A recent New York Times article examined some of the differences in services between for-profit and non-profit nursing homes. Some research over the past few decades has suggested that for-profit facilities, by seeking to minimize expenses, may be at a disadvantage to nonprofit facilities in terms of quality of care. The article cites a handful of academic papers in support of this argument, which is certain to generate controversy for its criticism of the private sector. As nursing home injury attorneys, we are interested in whether a nursing home’s for-profit or non-profit status affects its duty of care to its residents. Under federal laws and the laws of the state of Maryland, it makes no difference when it comes to a nursing home’s professional obligations.
Eduardo Porter, writing for the New York Times, discussed a study performed in 1984 by two researchers, Bonnie Svarstad and Chester Bond, at the University of Wisconsin-Madison’s School of Pharmacy. The paper, entitled “The Use of Hypnotics in Proprietary and Church-Related Nursing Homes,” is not currently available online, but was cited in a 1988 book, The Nonprofit Economy, by the economist Burton Weisbrod. Svarstad and Bond examined the use of sedatives at for-profit “proprietary” nursing homes and non-profit nursing homes affiliated with churches. They reportedly found that both types of facilities prescribed drugs for their patients at about the same rate, but that the proprietary facilities prescribed doses that were, on average, around four times larger than the dosages at the non-profit facilities. Weisbrod interpreted these figures in stark economic terms, arguing that medications are less expensive than staff, and it is more cost-effective to sedate a patient than to employ caregivers to offer individual attention.
Svarstad and Bond’s paper does not seem to have reached conclusions beyond the difference in dosage sizes between the two types of facilities. Porter cites additional research, however, that makes more direct connections between the profit motive of a facility and the quality of care it provides. An article (PDF file) published in the RAND Journal of Economics in Autumn 2002 described an examination of how the quality of care in hospitals changed as certain hospitals converted from non-profit to for-profit status, and also from for-profit to non-profit. The researchers found that, while profitability of for-profit hospitals increases during the first two years, mortality of patients also increases while the number of hospital staff decreases. After two years, the article states, the quality of care decreases at a lower rate. The researchers did not find a comparable decline in the hospitals converting to non-profit status.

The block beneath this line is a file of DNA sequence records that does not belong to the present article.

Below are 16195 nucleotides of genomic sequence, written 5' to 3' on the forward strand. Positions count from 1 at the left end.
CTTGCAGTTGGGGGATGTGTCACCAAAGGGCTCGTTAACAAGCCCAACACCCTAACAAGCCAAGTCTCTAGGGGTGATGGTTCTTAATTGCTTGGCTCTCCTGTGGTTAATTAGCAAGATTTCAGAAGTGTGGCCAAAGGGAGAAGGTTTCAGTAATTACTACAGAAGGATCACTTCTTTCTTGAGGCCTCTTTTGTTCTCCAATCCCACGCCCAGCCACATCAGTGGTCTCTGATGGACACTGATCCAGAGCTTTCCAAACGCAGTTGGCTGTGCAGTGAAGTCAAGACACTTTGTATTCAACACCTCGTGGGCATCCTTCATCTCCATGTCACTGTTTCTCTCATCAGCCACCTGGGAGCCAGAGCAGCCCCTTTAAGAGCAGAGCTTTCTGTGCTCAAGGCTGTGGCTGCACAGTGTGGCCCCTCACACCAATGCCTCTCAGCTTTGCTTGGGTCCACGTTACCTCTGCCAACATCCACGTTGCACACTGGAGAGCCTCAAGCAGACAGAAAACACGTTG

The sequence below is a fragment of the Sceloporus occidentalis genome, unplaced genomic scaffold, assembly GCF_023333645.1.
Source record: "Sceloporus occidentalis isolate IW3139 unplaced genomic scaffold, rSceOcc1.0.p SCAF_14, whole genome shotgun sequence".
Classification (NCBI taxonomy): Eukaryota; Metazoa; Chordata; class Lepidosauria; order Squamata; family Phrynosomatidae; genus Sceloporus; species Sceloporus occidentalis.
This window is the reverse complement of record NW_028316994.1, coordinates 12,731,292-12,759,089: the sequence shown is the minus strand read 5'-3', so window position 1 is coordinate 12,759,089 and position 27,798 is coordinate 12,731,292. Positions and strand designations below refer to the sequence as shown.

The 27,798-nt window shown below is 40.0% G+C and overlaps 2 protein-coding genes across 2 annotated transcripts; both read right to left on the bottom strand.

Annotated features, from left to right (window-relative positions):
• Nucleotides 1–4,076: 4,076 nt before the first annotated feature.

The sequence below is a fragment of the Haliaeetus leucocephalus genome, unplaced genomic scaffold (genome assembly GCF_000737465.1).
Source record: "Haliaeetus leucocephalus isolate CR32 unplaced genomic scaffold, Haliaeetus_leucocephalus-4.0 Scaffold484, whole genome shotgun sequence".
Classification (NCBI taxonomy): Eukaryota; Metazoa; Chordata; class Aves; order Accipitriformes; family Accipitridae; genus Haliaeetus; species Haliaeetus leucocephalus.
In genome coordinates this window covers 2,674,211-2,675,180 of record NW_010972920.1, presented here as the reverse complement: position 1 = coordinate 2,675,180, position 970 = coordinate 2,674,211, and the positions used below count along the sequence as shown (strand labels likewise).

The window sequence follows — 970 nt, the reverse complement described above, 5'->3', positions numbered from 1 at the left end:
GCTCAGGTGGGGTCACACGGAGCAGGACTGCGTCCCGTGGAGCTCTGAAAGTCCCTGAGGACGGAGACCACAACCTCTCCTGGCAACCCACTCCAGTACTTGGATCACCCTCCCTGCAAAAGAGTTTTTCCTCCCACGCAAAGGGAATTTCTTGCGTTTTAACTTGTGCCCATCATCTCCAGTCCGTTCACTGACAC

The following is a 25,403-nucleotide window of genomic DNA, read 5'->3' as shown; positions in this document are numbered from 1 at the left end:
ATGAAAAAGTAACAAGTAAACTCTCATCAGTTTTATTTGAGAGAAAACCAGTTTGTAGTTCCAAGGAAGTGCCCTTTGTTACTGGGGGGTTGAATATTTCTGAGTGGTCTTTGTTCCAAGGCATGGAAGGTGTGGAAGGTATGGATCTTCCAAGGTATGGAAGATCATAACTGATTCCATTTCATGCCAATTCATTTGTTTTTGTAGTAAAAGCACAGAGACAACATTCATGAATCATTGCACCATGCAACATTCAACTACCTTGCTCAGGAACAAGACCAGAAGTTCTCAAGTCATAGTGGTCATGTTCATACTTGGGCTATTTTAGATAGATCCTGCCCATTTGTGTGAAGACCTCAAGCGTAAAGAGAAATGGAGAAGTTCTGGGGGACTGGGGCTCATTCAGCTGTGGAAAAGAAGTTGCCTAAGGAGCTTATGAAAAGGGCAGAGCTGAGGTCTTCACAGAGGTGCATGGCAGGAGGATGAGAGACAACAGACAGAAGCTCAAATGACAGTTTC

Many medical professionals, such as doctors, nurses, and nursing home administrators, obtain professional licenses individually. Their duty of care to patients is independent of the identity or nature of their employer. Facilities that provide health care services must also obtain licensing from the state, and facilities that accept payment through Medicare and Medicaid must abide by various federal regulations. These obligations apply whether the facility is profit-seeking or not. Future nursing home residents and their families, when deciding on a facility, should consider how, and whether, a facility might be able to meet the resident’s needs.
At Lebowitz & Mzhen, our nursing home lawyers help residents and their families in Maryland obtain compensation for injuries caused by abuse or neglect. To schedule a free and confidential consultation, contact us today online or at (800) 654-1949.
More Blog Posts:
Mandatory Arbitration Clauses in Maryland Nursing Home Admissions, Maryland Nursing Home Lawyer Blog, October 3, 2012
Feds Help Families Choose the Right Nursing Home With Improved Website, Maryland Nursing Home Lawyer Blog, August 19, 2011
Elder Abuse—the Financial Exploitation of Seniors and Nursing Home Residents, Maryland Nursing Home Lawyer Blog, April 1, 2011
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